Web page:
The independent newspaper of the University of Iowa community since 1868

The Daily Iowan

The independent newspaper of the University of Iowa community since 1868

The Daily Iowan

The independent newspaper of the University of Iowa community since 1868

The Daily Iowan

Finding the geography of belonging


Hoda Kotb’s Where We Belong tells the story of six people and the struggles they faced trying to find themselves and looking for a place in which they truly belong.The Daily Iowan recently spoke with Kotb about her upcoming book and about what it means for people to find their metaphorical home.

Daily Iowan: What inspired this book?
Hoda Kotb: I feel like we all have a place we’re supposed to be, a job we’re supposed to be in, a person we’re supposed to be with, a place you’re supposed to live. And sometimes, we wonder if we’re really there, and I think you know when you have that feeling. When some people go to Paris for the first time, and they feel like they have a warmth in the heart.

Or someone does something, and looks up at the clock, and says, “Oh my gosh, it’s 4 o’clock.” Whatever that something is you’re doing is something you should try to figure out how to carve into a profession.

And I’ve always been in awe of people who have found that sweet spot. And you can tell, because there’s this peacefulness about them, they’re not fighting, they’re not swimming upstream, they’re riding the waves. And that’s what really inspired me.

DI: Why these stories in particular? How did you become aware of them?
Kotb: We were looking for people who fit different moments in life. Some people are looking for the right profession, and some people are looking to find out if they’re fulfilled where family is concerned. Some are concerned if they’re fulfilled where fate is concerned and on and on and on.

And so we went looking online for people who were interesting. Obviously, we didn’t want them all to be the same category, so we could get a bit of everything. It was just a wide net; there’s no rhyme or reason. It’s more of, ‘Oh, look at this one. And this one.’ And then some would fall out because it doesn’t have enough layers, and we just boiled it down to this select group of people that covered everything, pretty much, in terms of people who were at different stages in their lives in trying to find their way.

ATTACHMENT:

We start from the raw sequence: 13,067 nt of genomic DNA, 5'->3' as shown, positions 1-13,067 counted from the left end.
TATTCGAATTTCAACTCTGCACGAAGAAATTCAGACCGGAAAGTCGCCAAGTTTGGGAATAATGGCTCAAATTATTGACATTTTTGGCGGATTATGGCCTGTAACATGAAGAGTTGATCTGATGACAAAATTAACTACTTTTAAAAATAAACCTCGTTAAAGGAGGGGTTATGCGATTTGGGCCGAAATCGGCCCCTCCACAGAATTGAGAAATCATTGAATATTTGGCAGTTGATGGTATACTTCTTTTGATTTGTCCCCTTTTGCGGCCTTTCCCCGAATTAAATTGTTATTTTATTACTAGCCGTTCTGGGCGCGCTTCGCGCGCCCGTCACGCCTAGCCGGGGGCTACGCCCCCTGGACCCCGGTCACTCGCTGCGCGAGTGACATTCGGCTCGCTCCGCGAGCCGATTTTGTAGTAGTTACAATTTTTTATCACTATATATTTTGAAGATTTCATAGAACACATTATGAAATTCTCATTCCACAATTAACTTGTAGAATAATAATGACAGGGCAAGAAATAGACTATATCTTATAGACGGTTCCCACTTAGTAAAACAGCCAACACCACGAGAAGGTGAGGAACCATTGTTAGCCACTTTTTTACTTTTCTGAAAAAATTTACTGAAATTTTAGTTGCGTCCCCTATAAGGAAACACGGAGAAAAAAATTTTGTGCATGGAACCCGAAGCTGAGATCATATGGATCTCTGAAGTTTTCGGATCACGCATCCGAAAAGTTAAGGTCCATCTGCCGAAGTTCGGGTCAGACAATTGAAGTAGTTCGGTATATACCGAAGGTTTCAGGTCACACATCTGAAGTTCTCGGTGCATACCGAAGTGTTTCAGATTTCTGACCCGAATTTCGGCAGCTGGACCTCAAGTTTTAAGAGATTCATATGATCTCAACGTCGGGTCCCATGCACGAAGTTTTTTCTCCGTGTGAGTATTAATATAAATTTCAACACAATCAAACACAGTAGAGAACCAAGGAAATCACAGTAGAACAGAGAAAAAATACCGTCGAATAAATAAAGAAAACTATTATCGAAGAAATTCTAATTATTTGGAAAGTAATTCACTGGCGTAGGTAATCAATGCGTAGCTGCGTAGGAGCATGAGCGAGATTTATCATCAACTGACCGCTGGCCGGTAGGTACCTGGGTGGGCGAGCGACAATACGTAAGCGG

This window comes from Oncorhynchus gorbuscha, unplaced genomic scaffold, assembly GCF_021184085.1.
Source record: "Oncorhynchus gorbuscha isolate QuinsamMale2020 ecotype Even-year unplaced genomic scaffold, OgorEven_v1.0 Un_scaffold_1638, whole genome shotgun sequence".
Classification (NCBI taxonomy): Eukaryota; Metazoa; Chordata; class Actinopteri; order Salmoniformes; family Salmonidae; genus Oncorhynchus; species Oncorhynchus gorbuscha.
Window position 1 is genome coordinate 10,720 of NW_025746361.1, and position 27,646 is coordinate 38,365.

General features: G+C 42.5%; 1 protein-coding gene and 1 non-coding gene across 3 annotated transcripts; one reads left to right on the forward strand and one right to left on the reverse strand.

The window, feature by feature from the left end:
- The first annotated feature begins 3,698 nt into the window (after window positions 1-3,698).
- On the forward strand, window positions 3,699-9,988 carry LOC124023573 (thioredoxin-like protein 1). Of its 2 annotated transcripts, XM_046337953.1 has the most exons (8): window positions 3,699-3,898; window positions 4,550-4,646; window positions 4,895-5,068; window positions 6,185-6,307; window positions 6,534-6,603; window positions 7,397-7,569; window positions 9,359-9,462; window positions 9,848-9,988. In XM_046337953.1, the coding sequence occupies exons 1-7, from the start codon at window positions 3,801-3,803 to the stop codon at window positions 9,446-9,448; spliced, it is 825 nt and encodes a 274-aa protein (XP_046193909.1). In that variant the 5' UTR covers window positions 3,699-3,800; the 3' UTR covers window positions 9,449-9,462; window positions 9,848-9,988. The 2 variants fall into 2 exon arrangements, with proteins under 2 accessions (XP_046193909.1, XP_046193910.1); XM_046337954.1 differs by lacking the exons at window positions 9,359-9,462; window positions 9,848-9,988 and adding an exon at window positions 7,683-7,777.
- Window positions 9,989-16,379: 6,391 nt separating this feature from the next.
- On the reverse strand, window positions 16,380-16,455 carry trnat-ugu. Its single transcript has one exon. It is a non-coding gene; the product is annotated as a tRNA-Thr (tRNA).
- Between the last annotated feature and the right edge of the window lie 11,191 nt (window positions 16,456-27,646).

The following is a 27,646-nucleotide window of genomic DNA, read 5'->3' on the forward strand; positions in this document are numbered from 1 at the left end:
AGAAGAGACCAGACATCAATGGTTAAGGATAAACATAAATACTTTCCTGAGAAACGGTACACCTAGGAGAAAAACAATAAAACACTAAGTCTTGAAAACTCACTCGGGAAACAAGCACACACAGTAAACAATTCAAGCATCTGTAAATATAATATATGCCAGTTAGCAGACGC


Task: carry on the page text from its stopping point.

DI: Why a book? You have so many media options to choose from, why did you choose a book?
Kotb: I think you want something you can carry with you. It’s one of those things that you can pass on to other people and say, “Oh my gosh, look at this college grad. I know you just graduated, take a peek at this book.” I read a lot of my books on my iPad, but these aren’t magazine-like stories. These aren’t stories you get when you open the pages of *Glamour*. And that’s interesting. These have just more to it than that.

DI: Why publish these stories now?
Kobt: I think with the new year, we always take a step back to look at ourselves. We look around and say, “Wow, I wonder if I’m on the right path.” It’s a time of rebirth, to recalibrate and look ahead, and look at the stuff that’s going on in my life right now. People make resolutions, and they start trying to make changes in life. And I thought with the new year, new you, it was a good time for this to come out. You don’t know … What’s your major in college?

DI: Me? English and journalism.
Kotb: OK, you’re English and journalism and what job do you want?

DI: I want to write; I haven’t worked out much else after that.
Kotb: So you want to be a writer. Let’s pretend you get a job and you’re writing for something that feels like it might be a fit. You get to write, but you don’t get to write exactly what you want.

As you get older, you’ll say, “Do you know what I love to write? I love to write about travel. And I want to work for the Travel Channel and write and travel that way.” Or you might say, “Oh my gosh, I want to inspire people, and I want to lift others up. So I’m going to meet a million people, and do all kinds of research, and write that.” Or, “I like breaking news, and I’m going to chase it down.”

You’ll figure it out as you go. I think as you go through life for any of us, you start going, “Wait. Actually, it turns out I like writing, but I like blank even more.” And we can try things.

I think the important thing to know about life is that you can make other choices. I’m not encouraging people to quit their jobs and chase their dreams, because people need to pay rent, people need to have insurance, people need to pay their bills. People can’t do that. But what you can do is put 10 percent of your time and 10 percent of your money towards the thing you love. And then at least you don’t feel like you’re drowning while you’re working on the railroad, doing your job.

And then next year, you might be able to put 15 percent of your time and 15 percent of your money into it, and maybe it goes higher than that. And maybe one day your passion will become your job; you find a way to make it work. I think there are ways to do it without up and leaving something.

DI: Above all else, what do you hope readers will get from reading this book?

More to Discover